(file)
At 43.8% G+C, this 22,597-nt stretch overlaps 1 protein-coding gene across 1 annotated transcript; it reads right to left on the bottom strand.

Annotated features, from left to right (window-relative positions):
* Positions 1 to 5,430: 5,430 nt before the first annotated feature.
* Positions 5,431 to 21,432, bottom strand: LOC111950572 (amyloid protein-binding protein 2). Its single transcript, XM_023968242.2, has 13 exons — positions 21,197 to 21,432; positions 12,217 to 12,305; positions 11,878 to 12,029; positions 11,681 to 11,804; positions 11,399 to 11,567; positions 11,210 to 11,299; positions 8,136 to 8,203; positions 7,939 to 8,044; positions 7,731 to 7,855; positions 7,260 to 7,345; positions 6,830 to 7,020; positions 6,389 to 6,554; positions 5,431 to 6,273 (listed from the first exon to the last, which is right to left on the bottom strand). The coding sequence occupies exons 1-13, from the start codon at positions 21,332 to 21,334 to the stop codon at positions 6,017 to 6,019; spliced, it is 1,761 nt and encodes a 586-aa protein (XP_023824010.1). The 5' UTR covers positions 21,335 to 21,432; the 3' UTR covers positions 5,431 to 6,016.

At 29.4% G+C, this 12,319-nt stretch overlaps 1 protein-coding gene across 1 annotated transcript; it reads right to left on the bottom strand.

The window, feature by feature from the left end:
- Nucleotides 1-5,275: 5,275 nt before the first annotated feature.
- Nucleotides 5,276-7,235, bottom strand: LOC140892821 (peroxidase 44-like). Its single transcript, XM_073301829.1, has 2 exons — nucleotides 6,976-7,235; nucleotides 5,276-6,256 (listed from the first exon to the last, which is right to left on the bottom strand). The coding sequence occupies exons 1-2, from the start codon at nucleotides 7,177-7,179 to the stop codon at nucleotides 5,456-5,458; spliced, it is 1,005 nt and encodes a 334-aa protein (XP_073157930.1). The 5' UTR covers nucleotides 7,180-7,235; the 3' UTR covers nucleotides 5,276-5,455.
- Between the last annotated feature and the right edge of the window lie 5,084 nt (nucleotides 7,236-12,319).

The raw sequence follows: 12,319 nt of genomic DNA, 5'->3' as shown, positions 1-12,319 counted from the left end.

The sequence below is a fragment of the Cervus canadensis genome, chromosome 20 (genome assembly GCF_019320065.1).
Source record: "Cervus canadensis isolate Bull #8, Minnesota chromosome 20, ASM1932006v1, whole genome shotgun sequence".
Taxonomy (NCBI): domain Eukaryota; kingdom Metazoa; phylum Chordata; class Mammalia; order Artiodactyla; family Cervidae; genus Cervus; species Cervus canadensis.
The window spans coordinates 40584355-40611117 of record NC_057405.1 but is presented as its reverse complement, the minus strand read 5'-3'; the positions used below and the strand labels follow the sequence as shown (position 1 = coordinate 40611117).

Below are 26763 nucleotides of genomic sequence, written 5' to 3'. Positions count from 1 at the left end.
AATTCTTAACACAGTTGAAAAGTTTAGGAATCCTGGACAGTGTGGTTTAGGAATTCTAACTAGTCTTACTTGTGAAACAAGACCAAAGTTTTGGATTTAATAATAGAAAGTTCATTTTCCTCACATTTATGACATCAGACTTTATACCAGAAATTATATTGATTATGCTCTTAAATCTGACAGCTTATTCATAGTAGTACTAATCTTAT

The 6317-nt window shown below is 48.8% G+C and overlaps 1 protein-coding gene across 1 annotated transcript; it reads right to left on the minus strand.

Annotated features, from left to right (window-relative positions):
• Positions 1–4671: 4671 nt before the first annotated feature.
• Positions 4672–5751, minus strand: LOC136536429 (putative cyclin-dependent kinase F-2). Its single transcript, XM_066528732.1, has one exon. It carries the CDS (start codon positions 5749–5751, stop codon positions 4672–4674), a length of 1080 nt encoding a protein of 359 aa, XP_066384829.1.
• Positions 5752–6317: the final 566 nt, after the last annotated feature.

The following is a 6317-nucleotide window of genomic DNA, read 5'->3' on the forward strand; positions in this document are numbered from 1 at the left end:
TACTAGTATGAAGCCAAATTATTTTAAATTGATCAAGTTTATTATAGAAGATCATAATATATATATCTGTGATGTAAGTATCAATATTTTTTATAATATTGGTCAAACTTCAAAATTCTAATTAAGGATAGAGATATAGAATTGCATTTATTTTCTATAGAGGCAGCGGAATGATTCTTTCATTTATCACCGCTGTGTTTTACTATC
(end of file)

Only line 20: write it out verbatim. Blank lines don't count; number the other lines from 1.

• Positions 4672–5751, minus strand: LOC136536429 (putative cyclin-dependent kinase F-2). Its single transcript, XM_066528732.1, has one exon. It carries the CDS (start codon positions 5749–5751, stop codon positions 4672–4674), a length of 1080 nt encoding a protein of 359 aa, XP_066384829.1.